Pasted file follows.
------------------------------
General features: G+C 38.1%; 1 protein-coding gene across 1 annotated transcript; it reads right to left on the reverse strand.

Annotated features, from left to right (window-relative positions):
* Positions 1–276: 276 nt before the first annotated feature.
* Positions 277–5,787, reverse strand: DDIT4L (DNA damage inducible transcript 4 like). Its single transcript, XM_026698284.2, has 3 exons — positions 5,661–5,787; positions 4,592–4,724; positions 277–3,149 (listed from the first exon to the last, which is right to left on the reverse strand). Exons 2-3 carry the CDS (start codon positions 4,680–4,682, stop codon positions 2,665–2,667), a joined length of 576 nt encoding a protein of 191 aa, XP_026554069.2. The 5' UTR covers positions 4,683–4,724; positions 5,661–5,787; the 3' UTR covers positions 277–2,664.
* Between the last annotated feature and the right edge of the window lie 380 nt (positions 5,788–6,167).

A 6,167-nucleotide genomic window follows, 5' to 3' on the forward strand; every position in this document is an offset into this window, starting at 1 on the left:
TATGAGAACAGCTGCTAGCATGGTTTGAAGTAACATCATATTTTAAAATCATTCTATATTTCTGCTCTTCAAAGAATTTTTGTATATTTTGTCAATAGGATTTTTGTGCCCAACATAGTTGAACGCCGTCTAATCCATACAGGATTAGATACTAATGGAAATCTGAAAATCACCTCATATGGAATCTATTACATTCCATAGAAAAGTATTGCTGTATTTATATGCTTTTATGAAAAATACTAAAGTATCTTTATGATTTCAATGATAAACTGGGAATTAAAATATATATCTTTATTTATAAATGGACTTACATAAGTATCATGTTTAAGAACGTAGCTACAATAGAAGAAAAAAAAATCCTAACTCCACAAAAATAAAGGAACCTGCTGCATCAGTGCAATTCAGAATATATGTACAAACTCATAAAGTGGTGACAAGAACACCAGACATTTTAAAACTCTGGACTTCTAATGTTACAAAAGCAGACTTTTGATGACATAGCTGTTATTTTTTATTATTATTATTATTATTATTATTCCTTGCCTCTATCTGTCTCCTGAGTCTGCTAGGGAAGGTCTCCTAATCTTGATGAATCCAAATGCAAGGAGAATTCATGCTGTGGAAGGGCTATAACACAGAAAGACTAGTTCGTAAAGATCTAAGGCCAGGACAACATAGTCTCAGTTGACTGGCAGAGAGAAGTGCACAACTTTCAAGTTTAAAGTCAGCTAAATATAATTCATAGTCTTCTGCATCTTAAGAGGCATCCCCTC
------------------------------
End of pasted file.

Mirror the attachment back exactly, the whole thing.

General features: G+C 38.1%; 1 protein-coding gene across 1 annotated transcript; it reads right to left on the reverse strand.

Annotated features, from left to right (window-relative positions):
* Positions 1–276: 276 nt before the first annotated feature.
* Positions 277–5,787, reverse strand: DDIT4L (DNA damage inducible transcript 4 like). Its single transcript, XM_026698284.2, has 3 exons — positions 5,661–5,787; positions 4,592–4,724; positions 277–3,149 (listed from the first exon to the last, which is right to left on the reverse strand). Exons 2-3 carry the CDS (start codon positions 4,680–4,682, stop codon positions 2,665–2,667), a joined length of 576 nt encoding a protein of 191 aa, XP_026554069.2. The 5' UTR covers positions 4,683–4,724; positions 5,661–5,787; the 3' UTR covers positions 277–2,664.
* Between the last annotated feature and the right edge of the window lie 380 nt (positions 5,788–6,167).

A 6,167-nucleotide genomic window follows, 5' to 3' on the forward strand; every position in this document is an offset into this window, starting at 1 on the left:
TATGAGAACAGCTGCTAGCATGGTTTGAAGTAACATCATATTTTAAAATCATTCTATATTTCTGCTCTTCAAAGAATTTTTGTATATTTTGTCAATAGGATTTTTGTGCCCAACATAGTTGAACGCCGTCTAATCCATACAGGATTAGATACTAATGGAAATCTGAAAATCACCTCATATGGAATCTATTACATTCCATAGAAAAGTATTGCTGTATTTATATGCTTTTATGAAAAATACTAAAGTATCTTTATGATTTCAATGATAAACTGGGAATTAAAATATATATCTTTATTTATAAATGGACTTACATAAGTATCATGTTTAAGAACGTAGCTACAATAGAAGAAAAAAAAATCCTAACTCCACAAAAATAAAGGAACCTGCTGCATCAGTGCAATTCAGAATATATGTACAAACTCATAAAGTGGTGACAAGAACACCAGACATTTTAAAACTCTGGACTTCTAATGTTACAAAAGCAGACTTTTGATGACATAGCTGTTATTTTTTATTATTATTATTATTATTATTATTCCTTGCCTCTATCTGTCTCCTGAGTCTGCTAGGGAAGGTCTCCTAATCTTGATGAATCCAAATGCAAGGAGAATTCATGCTGTGGAAGGGCTATAACACAGAAAGACTAGTTCGTAAAGATCTAAGGCCAGGACAACATAGTCTCAGTTGACTGGCAGAGAGAAGTGCACAACTTTCAAGTTTAAAGTCAGCTAAATATAATTCATAGTCTTCTGCATCTTAAGAGGCATCCCCTC